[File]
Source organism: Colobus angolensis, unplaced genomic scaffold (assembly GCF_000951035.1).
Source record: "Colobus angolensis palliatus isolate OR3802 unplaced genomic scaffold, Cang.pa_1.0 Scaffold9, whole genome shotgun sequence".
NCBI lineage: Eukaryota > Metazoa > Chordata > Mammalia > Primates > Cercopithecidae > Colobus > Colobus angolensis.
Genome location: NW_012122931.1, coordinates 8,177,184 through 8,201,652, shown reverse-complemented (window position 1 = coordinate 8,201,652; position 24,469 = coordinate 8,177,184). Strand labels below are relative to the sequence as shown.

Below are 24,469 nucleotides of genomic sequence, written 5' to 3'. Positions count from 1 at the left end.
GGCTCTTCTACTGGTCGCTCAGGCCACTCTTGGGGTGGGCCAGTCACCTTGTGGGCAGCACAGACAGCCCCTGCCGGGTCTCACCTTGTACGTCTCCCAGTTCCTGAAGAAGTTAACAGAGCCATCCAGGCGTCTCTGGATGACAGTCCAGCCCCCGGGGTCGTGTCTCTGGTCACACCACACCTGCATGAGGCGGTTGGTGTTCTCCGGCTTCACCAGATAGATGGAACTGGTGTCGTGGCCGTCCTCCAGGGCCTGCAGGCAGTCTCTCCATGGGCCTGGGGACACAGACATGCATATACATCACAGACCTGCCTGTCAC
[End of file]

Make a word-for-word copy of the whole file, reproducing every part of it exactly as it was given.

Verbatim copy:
Source organism: Colobus angolensis, unplaced genomic scaffold (assembly GCF_000951035.1).
Source record: "Colobus angolensis palliatus isolate OR3802 unplaced genomic scaffold, Cang.pa_1.0 Scaffold9, whole genome shotgun sequence".
NCBI lineage: Eukaryota > Metazoa > Chordata > Mammalia > Primates > Cercopithecidae > Colobus > Colobus angolensis.
Genome location: NW_012122931.1, coordinates 8,177,184 through 8,201,652, shown reverse-complemented (window position 1 = coordinate 8,201,652; position 24,469 = coordinate 8,177,184). Strand labels below are relative to the sequence as shown.

Below are 24,469 nucleotides of genomic sequence, written 5' to 3'. Positions count from 1 at the left end.
GGCTCTTCTACTGGTCGCTCAGGCCACTCTTGGGGTGGGCCAGTCACCTTGTGGGCAGCACAGACAGCCCCTGCCGGGTCTCACCTTGTACGTCTCCCAGTTCCTGAAGAAGTTAACAGAGCCATCCAGGCGTCTCTGGATGACAGTCCAGCCCCCGGGGTCGTGTCTCTGGTCACACCACACCTGCATGAGGCGGTTGGTGTTCTCCGGCTTCACCAGATAGATGGAACTGGTGTCGTGGCCGTCCTCCAGGGCCTGCAGGCAGTCTCTCCATGGGCCTGGGGACACAGACATGCATATACATCACAGACCTGCCTGTCAC